Thor responds to this speech by drawing out his hammer to smash Utgarda-Loki's skull but the giant has vanished and so has his stronghold. Thor and his companions leave the giant's land but Thor swears vengeance on the Midgard Serpent for being able to resist him. Shortly afterwards, he goes fishing with the giant Hymir and catches the serpent but Hymir, fearful of drowning since Thor's fight with the beast is threatening their boat, cuts the line. The Midgard Serpent escapes and Thor, after hurling Hymir overboard, wades into shore.
Neither of these tales show Thor at his best because he is deceived in the first and betrayed, just as he was about to haul the serpent into the ship, in the second. He remains a heroic figure, however, because his failings are not of his own doing. No one could have done better against the magic of Utgarda-Loki and no one can predict what a companion might do in a moment of crisis. In another popular tale, Thor's hammer is stolen by the giants and he must disguise himself as the goddess Freyja and pretend to be the giant's bride in order to get it back. A Norse audience would have been entertained by these stories but would also have derived a comforting message: even Thor could have bad days.
Cult of Thor
This kind of reassurance that Thor provided gave rise to his popular cult. Very little is known of the specifics of Thor's worship owing to the nature of Norse religion which had no written scripture or formal liturgy but, as noted, his popularity is evidenced by the number of amulets, engravings, and other allusions to him. Sørensen comments on Thor's cult, and Norse religious practices generally, writing:
The most important difference between pagan and Christian worship was that pagan cults did not have the regular organization of the Christian church. Religion was not a separate institution with special temples and priests. It was part of ordinary life and maintained by individual members of society, that is, by yeomen and housewives, and the rituals were performed in the homes of farmers and chieftains. (Sawyer, 213)
There do seem to be exceptions to this general rule, however, as temples to Thor are mentioned by later writers. The most famous of these was the Temple of Uppsala in Sweden dedicated to the worship of Freyr, Odin, and Thor. According to the account by Adam of Bremen (c.1050-1085), in the Gesta Hammaburgensis ecclesiae pontificum, sacrifices were made at this temple every nine years in which the males of every species were killed and hung from trees in a sacred grove. Although Adam's account has been challenged as hearsay and as being unreliable, it seems likely that some sort of ritual sacrifice took place at Uppsala as well as elsewhere. Davidson comments:
The figure of the god with his hammer is said to have stood in many temples at the close of the heathen period. We hear more of the images of Thor than of those of the other gods, and when he shared a temple with other deities, he is usually said to have occupied the place of honor. Rich robes are mentioned, and sacrifices of meat and bread are said to have been made to him in his temples in Norway. His worshippers would look for guidance from the image of Thor when the time came to make some difficult decision (75)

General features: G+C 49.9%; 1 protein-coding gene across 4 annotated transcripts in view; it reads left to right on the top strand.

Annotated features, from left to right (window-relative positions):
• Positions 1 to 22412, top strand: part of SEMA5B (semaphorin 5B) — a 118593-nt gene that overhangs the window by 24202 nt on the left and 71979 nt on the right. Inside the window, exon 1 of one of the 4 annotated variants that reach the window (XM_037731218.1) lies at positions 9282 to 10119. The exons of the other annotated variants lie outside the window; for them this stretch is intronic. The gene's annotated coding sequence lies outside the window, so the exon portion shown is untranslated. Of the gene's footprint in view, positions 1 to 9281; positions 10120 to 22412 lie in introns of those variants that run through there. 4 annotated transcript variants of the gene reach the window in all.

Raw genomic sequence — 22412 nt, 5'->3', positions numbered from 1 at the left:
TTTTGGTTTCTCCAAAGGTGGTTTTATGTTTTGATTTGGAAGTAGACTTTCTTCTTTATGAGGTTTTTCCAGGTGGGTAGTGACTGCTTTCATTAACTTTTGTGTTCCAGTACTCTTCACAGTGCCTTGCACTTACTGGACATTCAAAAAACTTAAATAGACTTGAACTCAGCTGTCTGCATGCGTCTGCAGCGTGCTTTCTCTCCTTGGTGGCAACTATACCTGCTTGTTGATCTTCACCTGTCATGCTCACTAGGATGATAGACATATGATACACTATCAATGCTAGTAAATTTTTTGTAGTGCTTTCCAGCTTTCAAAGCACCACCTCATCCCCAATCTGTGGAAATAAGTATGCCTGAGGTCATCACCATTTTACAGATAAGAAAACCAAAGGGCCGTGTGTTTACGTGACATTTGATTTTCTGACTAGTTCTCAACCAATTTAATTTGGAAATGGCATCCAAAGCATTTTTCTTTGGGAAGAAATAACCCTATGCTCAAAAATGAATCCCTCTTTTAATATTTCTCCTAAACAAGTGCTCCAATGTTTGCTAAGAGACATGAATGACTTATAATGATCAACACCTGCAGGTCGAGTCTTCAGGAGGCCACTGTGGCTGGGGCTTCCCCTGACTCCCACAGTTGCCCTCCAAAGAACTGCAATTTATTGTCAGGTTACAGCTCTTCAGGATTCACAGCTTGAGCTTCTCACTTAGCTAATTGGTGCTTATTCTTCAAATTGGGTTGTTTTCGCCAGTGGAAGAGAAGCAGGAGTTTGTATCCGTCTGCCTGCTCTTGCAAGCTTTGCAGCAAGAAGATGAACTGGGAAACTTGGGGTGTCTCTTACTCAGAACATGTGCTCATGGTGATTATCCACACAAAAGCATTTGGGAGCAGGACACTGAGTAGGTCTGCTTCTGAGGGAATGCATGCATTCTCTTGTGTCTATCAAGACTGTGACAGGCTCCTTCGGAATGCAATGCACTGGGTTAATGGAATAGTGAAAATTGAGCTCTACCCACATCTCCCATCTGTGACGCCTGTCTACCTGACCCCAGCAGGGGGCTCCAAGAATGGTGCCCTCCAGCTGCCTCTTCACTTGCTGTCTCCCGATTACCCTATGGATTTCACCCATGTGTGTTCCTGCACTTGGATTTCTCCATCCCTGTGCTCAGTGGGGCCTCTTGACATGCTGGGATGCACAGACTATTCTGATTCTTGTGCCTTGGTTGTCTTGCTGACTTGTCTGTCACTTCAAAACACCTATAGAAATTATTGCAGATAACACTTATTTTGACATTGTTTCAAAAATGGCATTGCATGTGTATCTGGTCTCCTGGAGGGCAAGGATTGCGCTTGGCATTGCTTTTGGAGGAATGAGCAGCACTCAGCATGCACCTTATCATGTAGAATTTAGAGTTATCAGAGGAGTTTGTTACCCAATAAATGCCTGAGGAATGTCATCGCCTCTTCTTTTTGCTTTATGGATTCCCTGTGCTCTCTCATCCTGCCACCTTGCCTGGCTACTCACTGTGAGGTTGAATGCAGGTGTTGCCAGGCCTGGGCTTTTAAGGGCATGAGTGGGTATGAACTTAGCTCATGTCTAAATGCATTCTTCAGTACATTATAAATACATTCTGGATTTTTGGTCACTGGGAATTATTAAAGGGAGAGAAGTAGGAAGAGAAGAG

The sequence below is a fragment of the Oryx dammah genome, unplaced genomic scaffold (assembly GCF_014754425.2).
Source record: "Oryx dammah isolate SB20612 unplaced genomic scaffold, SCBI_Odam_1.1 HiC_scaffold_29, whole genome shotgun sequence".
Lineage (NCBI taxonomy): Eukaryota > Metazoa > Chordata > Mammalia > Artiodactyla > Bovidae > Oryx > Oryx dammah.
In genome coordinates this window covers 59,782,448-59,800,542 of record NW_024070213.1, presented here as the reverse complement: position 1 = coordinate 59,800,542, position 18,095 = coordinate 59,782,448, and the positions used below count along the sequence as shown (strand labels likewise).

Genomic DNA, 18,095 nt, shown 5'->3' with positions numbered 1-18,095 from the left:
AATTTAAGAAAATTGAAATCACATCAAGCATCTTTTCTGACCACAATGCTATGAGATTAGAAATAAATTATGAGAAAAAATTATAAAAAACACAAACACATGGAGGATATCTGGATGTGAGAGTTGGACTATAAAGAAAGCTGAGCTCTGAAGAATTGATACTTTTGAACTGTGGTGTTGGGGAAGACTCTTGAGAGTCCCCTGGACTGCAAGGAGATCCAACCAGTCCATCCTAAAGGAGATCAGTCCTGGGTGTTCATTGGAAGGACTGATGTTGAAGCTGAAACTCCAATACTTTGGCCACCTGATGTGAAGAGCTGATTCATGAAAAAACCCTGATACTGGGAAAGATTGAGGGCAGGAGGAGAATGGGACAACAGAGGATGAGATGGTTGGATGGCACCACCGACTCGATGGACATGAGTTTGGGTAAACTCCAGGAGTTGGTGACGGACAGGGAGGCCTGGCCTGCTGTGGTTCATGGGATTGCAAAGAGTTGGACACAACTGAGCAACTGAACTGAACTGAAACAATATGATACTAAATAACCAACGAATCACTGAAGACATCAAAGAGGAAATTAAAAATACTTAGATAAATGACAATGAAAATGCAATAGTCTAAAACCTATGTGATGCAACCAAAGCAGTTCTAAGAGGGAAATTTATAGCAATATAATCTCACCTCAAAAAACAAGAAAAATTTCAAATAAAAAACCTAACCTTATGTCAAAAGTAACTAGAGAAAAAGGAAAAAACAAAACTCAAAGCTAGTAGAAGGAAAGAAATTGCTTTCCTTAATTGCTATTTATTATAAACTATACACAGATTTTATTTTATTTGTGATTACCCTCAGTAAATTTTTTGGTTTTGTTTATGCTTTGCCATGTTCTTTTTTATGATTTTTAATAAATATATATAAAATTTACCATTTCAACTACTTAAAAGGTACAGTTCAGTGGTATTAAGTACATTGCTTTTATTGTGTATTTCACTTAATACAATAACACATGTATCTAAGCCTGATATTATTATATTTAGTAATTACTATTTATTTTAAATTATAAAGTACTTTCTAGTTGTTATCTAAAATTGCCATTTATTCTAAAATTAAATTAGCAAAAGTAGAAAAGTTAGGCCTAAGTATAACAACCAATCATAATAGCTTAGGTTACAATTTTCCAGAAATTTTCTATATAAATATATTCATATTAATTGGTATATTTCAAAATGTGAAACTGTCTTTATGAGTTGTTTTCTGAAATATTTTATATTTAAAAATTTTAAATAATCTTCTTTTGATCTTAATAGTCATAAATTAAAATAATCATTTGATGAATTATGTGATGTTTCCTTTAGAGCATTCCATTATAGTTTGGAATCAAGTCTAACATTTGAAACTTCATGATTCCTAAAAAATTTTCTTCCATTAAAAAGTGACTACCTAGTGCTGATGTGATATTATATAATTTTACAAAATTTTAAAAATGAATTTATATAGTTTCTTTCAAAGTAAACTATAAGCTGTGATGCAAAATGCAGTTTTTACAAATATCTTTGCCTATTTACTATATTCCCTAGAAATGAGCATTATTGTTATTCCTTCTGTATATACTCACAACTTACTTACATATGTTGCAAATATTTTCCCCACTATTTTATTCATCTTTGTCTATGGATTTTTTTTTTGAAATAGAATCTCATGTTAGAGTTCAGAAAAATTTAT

These temples were all destroyed once Christianity triumphed over the pagan Norse beliefs. Davidson relates the story of the infamous Norwegian king Olaf Tryggvason (r. 995-1000), who forcibly converted his kingdom to Christianity through violence and torture, destroying a temple after he was shown how a statue of Thor operated (it moved). Davidson quotes a description of the statue from the Icelandic manuscript Flateyjarbók (c. 1394), a compilation of earlier writings on Norse leaders, which emphasizes the grandeur of Thor's statue:
Thor sat in the middle. He was the most highly honored. He was huge and all adorned with gold and silver. Thor was arranged to sit in a chariot; he was very splendid. There were goats, two of them, harnessed in front of him, very well wrought. Both car and goats ran on wheels. The rope round the horns of the goats was of twisted silver and the whole was worked with extremely fine craftsmanship. (76)
This statue seems to have moved when one pulled on the rope around the horns and, when it did, would make a sound like thunder. Davidson continues:
Skeggi, the man who took Olaf Tryggvason to the temple to see Thor, persuaded him to pull the cord round the horns of the goats and, when he did so, the goats moved easily along. Thereupon Skeggi declared that the king had done service to the god and Olaf, not surprisingly, became angry and called on his men to destroy the idols while he himself knocked Thor from his chariot. The implication here is that the pulling along of a well-greased chariot formed part of a ritual in Thor's honor. (76)
Amulets depicting Thor's hammer vied with those of Christian crosses as the Norse religion struggled to maintain itself against the encroachment of the new faith which seemed antithetical to every value Thor embodied. The very characteristics which made Thor such a popular god were denigrated by the new religion which, in theory at least, promoted peaceful resolutions to conflicts and deliberation before action.
Even though Christian kings like Olaf Tryggvason converted more people with burning coals and steel than theological argument, the ideals of Christianity offered no room for a god such as Thor and his worshippers either died resisting Christian conversion or accepted the new faith and forgot about him. By the 12th century CE, Thor's cult was a memory and churches stood where his temples had been.